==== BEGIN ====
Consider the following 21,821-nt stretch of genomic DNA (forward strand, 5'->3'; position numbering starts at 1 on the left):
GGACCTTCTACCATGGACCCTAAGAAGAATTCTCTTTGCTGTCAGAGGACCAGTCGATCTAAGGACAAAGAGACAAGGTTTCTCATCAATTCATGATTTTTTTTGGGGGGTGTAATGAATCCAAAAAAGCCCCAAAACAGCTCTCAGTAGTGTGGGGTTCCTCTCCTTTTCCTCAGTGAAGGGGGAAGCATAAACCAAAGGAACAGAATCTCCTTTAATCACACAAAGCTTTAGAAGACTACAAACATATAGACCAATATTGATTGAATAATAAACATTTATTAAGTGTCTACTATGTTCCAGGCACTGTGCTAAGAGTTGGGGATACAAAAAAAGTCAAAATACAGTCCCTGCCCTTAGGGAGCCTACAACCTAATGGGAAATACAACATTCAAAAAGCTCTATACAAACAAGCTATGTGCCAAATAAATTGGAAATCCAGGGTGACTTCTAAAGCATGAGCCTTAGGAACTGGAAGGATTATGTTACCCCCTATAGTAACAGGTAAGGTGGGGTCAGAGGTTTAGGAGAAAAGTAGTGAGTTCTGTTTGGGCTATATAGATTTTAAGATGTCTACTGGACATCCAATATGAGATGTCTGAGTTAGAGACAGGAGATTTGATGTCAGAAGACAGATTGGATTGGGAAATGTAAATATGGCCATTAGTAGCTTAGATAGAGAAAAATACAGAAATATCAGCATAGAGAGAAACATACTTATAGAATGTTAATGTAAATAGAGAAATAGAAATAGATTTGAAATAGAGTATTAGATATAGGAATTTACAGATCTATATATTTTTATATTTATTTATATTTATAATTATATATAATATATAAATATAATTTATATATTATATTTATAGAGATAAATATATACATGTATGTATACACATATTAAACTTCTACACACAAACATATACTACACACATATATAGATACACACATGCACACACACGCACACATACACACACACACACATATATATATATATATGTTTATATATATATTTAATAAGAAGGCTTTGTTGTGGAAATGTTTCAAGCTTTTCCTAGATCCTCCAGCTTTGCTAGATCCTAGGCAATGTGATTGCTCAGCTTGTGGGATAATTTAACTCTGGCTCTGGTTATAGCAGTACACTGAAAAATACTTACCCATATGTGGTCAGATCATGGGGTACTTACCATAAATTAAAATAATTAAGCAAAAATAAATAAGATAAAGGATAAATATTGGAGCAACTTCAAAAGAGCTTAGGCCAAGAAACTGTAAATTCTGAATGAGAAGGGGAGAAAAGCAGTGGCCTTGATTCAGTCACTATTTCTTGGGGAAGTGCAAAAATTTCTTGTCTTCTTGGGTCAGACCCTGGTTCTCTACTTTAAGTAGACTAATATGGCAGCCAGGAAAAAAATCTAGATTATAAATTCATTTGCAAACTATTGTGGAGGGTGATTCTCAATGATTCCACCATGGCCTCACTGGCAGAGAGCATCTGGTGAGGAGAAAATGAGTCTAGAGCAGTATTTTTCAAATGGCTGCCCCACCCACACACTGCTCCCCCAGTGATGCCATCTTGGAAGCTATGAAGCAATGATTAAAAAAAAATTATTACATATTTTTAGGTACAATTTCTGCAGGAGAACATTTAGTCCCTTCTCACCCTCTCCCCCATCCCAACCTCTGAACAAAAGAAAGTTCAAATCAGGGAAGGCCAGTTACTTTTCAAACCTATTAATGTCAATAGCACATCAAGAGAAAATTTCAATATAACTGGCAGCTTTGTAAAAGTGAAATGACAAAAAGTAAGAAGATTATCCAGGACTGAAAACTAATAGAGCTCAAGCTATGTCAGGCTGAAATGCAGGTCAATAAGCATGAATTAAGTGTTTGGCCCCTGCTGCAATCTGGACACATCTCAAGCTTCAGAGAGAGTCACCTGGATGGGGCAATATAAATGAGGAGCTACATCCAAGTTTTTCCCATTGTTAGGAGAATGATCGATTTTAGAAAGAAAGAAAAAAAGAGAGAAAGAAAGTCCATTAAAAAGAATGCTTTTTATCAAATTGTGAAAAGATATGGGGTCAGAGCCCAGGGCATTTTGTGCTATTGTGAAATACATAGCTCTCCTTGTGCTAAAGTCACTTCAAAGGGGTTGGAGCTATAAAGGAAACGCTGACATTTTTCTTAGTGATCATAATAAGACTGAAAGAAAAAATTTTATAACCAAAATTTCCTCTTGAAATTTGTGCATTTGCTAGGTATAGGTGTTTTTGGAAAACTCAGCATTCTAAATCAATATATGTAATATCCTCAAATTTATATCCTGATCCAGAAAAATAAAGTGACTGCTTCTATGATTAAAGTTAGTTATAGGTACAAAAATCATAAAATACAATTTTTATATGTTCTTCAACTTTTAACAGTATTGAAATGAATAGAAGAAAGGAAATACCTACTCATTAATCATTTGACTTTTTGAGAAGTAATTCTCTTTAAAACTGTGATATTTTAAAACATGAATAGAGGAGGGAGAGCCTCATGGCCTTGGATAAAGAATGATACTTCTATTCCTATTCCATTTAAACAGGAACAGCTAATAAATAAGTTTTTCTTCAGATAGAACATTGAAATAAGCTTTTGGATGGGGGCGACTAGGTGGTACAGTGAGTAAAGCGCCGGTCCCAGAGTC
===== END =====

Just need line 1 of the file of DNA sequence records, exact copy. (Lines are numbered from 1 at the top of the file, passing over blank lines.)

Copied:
Consider the following 21,821-nt stretch of genomic DNA (forward strand, 5'->3'; position numbering starts at 1 on the left):